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Eroded Silver

Michael Ayrton (1921-1975)


Signed and dated 2.8.64

Watercolour with bodycolour

15 ½ x 19 inches

Carter Collection, Johannesburg

Athens-Hilton Gallery, Athens, October 1964, No 16;
'A Century of British Art: 1945-2010', Chris Beetles Gallery, London, October-November 2021, no 230

Eroded Silver
The travels in Greece that Michael Ayrton undertook from 1957 not only helped to stimulate his interest in Classical culture, and especially mythology, but also sparked a series of abstracted landscapes that are at once sumptuous and spare. Beginning with a group entitled 'Cycladics', he launched into an abundance of formal and technical experimentation in order to capture the essence of Hellenic topography. Many of the works, including the present one, were showcased in Greece itself, at the Athens-Hilton Gallery, in October 1964.

According to Ayrton's biographer, Justine Hopkins,
'The increasing abstraction of his Greek landscapes ... represent his growing sense of the universality of his imagery - the plastic equivalent of his belief that myth moves in the human mind so that the mind is gradually, imperceptibly, changed as the landscape is modified by erosion and flood and sun and wind.' (a letter, dated 31 August 1996, written to Jacob E Nyenhuis, and quoted by him in his book,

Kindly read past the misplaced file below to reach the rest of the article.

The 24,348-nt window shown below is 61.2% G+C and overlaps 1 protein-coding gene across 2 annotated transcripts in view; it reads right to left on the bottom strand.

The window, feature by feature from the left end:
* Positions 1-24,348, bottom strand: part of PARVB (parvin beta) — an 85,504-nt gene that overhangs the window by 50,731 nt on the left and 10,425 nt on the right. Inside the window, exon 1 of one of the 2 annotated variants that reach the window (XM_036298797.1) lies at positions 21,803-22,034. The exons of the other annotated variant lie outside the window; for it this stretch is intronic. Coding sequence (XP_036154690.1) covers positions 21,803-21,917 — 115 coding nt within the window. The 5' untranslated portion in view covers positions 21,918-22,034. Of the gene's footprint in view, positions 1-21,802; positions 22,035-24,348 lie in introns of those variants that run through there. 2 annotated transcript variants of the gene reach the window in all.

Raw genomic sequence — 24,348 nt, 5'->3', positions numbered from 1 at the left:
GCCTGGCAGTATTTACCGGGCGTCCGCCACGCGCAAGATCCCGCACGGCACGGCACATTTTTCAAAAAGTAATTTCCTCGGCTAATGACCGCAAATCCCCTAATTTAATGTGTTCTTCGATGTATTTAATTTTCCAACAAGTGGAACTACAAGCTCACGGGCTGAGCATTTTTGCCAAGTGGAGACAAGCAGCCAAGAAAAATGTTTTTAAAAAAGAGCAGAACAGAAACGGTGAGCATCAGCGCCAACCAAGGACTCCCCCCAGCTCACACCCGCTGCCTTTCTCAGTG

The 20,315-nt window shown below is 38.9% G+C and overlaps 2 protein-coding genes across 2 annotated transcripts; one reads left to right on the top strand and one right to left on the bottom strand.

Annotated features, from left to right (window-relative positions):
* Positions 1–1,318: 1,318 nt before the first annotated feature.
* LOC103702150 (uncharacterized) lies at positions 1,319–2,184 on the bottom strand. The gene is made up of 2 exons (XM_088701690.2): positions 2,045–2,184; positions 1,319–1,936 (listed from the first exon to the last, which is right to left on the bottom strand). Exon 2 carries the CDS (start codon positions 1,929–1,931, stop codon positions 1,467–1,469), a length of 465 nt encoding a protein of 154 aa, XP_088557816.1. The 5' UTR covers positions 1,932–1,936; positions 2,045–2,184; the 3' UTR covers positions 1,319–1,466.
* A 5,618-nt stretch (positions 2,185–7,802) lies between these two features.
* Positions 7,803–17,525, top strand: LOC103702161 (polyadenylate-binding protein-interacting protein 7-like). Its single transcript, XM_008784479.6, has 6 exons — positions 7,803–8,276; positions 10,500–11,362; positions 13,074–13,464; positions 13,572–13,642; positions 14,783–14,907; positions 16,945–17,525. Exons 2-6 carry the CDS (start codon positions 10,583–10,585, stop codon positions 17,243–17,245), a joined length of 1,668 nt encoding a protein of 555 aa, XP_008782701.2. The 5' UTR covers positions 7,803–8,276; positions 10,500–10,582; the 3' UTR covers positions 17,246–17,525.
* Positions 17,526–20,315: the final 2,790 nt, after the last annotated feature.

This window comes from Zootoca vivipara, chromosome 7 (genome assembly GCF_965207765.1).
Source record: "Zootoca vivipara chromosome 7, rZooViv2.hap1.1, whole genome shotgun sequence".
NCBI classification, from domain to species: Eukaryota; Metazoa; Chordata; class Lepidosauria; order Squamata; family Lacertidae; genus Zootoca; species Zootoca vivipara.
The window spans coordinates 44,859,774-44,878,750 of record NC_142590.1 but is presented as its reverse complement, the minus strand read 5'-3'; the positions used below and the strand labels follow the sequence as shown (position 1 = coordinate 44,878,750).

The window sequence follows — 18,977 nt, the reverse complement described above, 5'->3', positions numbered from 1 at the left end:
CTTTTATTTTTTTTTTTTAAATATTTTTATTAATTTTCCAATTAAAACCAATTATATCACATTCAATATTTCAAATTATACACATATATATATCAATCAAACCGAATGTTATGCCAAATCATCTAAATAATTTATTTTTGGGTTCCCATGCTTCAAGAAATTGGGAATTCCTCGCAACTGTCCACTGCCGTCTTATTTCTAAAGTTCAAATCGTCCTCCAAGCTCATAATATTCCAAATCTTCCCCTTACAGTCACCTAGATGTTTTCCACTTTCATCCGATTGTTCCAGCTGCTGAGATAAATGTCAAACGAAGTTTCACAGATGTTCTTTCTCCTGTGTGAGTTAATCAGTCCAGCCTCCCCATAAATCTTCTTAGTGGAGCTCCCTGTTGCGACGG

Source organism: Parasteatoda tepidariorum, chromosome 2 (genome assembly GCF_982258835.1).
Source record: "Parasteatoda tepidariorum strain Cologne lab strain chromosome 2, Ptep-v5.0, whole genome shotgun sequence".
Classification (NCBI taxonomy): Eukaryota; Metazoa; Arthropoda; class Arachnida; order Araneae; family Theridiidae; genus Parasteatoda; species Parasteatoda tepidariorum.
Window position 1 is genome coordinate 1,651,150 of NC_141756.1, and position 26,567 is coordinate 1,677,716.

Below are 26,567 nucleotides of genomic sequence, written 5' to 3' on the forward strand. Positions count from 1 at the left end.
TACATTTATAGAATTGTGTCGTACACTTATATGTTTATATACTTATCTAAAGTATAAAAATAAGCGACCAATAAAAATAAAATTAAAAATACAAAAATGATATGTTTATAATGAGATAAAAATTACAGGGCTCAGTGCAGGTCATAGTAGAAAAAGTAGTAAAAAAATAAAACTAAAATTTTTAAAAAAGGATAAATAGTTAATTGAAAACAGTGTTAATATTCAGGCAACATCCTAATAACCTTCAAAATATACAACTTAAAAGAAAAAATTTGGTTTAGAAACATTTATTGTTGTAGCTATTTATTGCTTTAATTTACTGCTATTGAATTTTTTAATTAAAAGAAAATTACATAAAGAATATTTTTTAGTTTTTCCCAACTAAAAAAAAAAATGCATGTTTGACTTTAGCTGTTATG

Myth and the Creative Process:
Michael Ayrton and the Myth of Daedalus
, The Maze Maker, Detroit: Wayne State University Press, 2003, page 224)

However, for Ayrton, erosion may not only have paralleled the universal effect of myth on the human mind but also (in a Neo-Romantic example of pathetic fallacy) the personal effect of exhaustion on his own body. In 1952, over a decade before he produced Eroded Silver, he made the following, darkly humorous, comment in a letter to his patron, Ben Pomerance:

'Your concern for my health is well-founded in that I am being gradually worn away by nervous and other non-clinical complaints. So worn am I that Henry Moore has chosen me for Reclining Figure 1580 on the grounds that I resemble a stone infinitely eroded by the elements ... not to fear. I am still ornamental and can be placed against a yew hedge or on any open stretch of lawn.' (quoted in Justine Hopkins,
Michael Ayrton: a biography, London: André Deutsch, 1994, pages 179-180)

Eroded Silver shows that, if this relationship between body and eroded stone intensified through the ensuing years of Ayrton's career, it did so with exquisite results, as if the wearing away of matter revealed, and even released, an extremely beautiful spirit.

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